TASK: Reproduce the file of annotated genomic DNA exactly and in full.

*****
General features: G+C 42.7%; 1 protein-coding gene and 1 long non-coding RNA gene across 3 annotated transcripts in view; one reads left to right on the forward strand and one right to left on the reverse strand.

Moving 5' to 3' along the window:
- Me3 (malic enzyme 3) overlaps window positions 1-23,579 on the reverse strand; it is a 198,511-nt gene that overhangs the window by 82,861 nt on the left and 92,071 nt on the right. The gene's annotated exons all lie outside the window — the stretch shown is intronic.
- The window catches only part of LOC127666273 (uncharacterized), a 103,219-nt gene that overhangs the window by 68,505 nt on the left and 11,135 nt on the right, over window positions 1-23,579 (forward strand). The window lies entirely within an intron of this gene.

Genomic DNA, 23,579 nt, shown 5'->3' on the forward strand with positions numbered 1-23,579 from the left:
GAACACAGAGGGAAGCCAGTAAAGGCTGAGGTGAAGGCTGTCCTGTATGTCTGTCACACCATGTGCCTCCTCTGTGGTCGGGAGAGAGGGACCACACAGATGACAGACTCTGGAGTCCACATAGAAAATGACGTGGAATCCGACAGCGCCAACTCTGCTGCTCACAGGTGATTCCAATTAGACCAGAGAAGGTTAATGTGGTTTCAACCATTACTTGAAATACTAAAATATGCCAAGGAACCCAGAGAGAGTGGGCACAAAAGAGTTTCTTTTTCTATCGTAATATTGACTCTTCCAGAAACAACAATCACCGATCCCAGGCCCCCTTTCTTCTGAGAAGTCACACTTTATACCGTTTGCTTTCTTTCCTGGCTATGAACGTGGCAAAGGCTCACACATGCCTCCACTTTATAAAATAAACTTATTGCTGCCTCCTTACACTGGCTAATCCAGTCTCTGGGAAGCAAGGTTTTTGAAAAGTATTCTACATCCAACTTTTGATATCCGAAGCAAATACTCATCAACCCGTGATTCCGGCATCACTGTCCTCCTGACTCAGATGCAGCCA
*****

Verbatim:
General features: G+C 42.7%; 1 protein-coding gene and 1 long non-coding RNA gene across 3 annotated transcripts in view; one reads left to right on the forward strand and one right to left on the reverse strand.

Moving 5' to 3' along the window:
- Me3 (malic enzyme 3) overlaps window positions 1-23,579 on the reverse strand; it is a 198,511-nt gene that overhangs the window by 82,861 nt on the left and 92,071 nt on the right. The gene's annotated exons all lie outside the window — the stretch shown is intronic.
- The window catches only part of LOC127666273 (uncharacterized), a 103,219-nt gene that overhangs the window by 68,505 nt on the left and 11,135 nt on the right, over window positions 1-23,579 (forward strand). The window lies entirely within an intron of this gene.

Genomic DNA, 23,579 nt, shown 5'->3' on the forward strand with positions numbered 1-23,579 from the left:
GAACACAGAGGGAAGCCAGTAAAGGCTGAGGTGAAGGCTGTCCTGTATGTCTGTCACACCATGTGCCTCCTCTGTGGTCGGGAGAGAGGGACCACACAGATGACAGACTCTGGAGTCCACATAGAAAATGACGTGGAATCCGACAGCGCCAACTCTGCTGCTCACAGGTGATTCCAATTAGACCAGAGAAGGTTAATGTGGTTTCAACCATTACTTGAAATACTAAAATATGCCAAGGAACCCAGAGAGAGTGGGCACAAAAGAGTTTCTTTTTCTATCGTAATATTGACTCTTCCAGAAACAACAATCACCGATCCCAGGCCCCCTTTCTTCTGAGAAGTCACACTTTATACCGTTTGCTTTCTTTCCTGGCTATGAACGTGGCAAAGGCTCACACATGCCTCCACTTTATAAAATAAACTTATTGCTGCCTCCTTACACTGGCTAATCCAGTCTCTGGGAAGCAAGGTTTTTGAAAAGTATTCTACATCCAACTTTTGATATCCGAAGCAAATACTCATCAACCCGTGATTCCGGCATCACTGTCCTCCTGACTCAGATGCAGCCA